By Ru Liu, MS, RD
“Everybody in there was African-American. Everybody was.” An African-American nurse in Michigan who contracted COVID-19 herself described the emergency room during an interview with the New York Times. The infection and death rates of COVID-19 increase with age. But when taking a second look at the rates, it is evident that infections and deaths are the highest among Non-Hispanic Blacks and Hispanics in every age group.
The disparities are striking. According to the U.S. Centers for Disease Control and Prevention (CDC), Native Americans or Alaska Natives and Hispanics are 2.8 times more likely than non-Hispanic whites to be infected with the novel coronavirus, and non-Hispanic Blacks are 2.6 times more likely. Among COVID-19 positive cases, persons who are non-Hispanic Native American, Alaska Native, Black, and Hispanic are over 4.5 times more likely to be hospitalized than non-Hispanic whites. The minority groups also have higher death rates than non-Hispanic whites: 1.4 times higher for Native Americans or Alaska Natives, 2.1 times higher for non-Hispanic Blacks, and 1.1 times higher for Hispanics.
This is not a new phenomenon. This new pandemic is merely a new manifestation of the health disparities that we have seen for decades. Non-Hispanic Blacks and Hispanics have the highest rates of obesity, cardiovascular disease, and high blood pressure in the U.S, according to the CDC. These are some of the most relevant “underlying conditions” that put COVID-19 patients at high risk for severe complications and even death.
In particular, nutrition-related health disparities were already rampant before COVID-19. “Food deserts,” areas where people have limited access to healthy food options, are more prevalent in minority neighborhoods, independent of the poverty level, according to a 2010 study. White neighborhoods are nearly twice as likely to have a chain supermarket than Black neighborhoods. Residents in these neighborhoods are less likely to own a car, which adds another obstacle to access supermarkets that are far away. Living in a food desert has been associated with a higher risk for many chronic diseases, such as obesity and cardiovascular disease. As we know, these morbidities tend to worsen the prognosis of COVID-19.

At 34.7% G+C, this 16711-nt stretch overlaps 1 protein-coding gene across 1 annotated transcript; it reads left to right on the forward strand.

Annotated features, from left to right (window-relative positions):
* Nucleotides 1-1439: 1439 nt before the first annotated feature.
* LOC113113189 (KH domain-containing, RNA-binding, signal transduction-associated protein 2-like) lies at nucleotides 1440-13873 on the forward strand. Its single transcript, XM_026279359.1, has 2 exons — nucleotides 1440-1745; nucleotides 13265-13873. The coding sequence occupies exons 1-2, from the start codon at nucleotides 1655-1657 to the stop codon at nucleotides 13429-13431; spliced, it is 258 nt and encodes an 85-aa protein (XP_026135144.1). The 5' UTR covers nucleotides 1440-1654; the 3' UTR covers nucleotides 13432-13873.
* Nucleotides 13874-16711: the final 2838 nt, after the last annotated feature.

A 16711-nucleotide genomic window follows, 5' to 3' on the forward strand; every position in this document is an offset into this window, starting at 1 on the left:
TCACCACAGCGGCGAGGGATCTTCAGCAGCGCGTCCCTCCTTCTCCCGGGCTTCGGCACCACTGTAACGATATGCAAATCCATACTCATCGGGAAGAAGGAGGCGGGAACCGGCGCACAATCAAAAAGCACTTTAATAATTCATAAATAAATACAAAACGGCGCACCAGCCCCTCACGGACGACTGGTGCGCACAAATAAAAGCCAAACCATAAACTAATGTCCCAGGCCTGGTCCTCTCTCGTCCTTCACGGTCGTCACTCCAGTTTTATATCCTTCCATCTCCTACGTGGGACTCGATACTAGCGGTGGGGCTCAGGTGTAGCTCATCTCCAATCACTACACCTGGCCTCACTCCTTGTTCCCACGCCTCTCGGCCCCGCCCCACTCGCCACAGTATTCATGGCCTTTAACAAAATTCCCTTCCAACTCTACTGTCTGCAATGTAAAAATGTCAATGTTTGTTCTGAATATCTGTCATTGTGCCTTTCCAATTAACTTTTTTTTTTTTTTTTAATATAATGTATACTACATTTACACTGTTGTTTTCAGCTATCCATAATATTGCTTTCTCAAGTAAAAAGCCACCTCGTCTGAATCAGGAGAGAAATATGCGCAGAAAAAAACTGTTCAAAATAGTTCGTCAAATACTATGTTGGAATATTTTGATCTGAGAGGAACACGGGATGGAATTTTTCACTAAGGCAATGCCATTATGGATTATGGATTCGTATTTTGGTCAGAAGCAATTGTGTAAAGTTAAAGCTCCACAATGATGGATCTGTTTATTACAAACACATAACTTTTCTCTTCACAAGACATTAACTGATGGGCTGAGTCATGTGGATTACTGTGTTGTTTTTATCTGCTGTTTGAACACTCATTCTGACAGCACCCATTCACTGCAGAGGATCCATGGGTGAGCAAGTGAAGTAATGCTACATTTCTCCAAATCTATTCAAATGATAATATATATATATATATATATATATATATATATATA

Living in a “food desert” and food insecurity often go hand in hand. The disparities in the prevalence of food insecurity between racial and ethnic minorities and white households have persisted for over more than a decade. The data from the United States Department of Agriculture (USDA) from 2001 to 2016 showed that the food insecurity rates in non-Hispanic Black and Hispanic households were more than twice higher than that in non-Hispanic white households. Food insecurity, living without enough food to maintain an active and healthy life, has been associated with an increased risk for chronic diseases (hypertension and type 2 diabetes) and mental illnesses (anxiety and depression). People who are already food insecure prior to the pandemic are particularly vulnerable to the aftermath of contracting the virus.
Nutrition, along with many other societal and social factors, contributes to the health disparities seen in COVID-19. While it is true that COVID-19 does not discriminate, the disease hits some harder. We have a lot of work to do as a society to lessen and eventually eliminate the inequality in health outcomes. We need more supermarkets with healthy food options near the people who need them the most, we need to reach out to the most vulnerable communities with nutrition assistance, and we need to create a society where the healthy choices are the cheaper and easier choices.
Peer-edited by Jason Wermers
Picture credit: Unsplash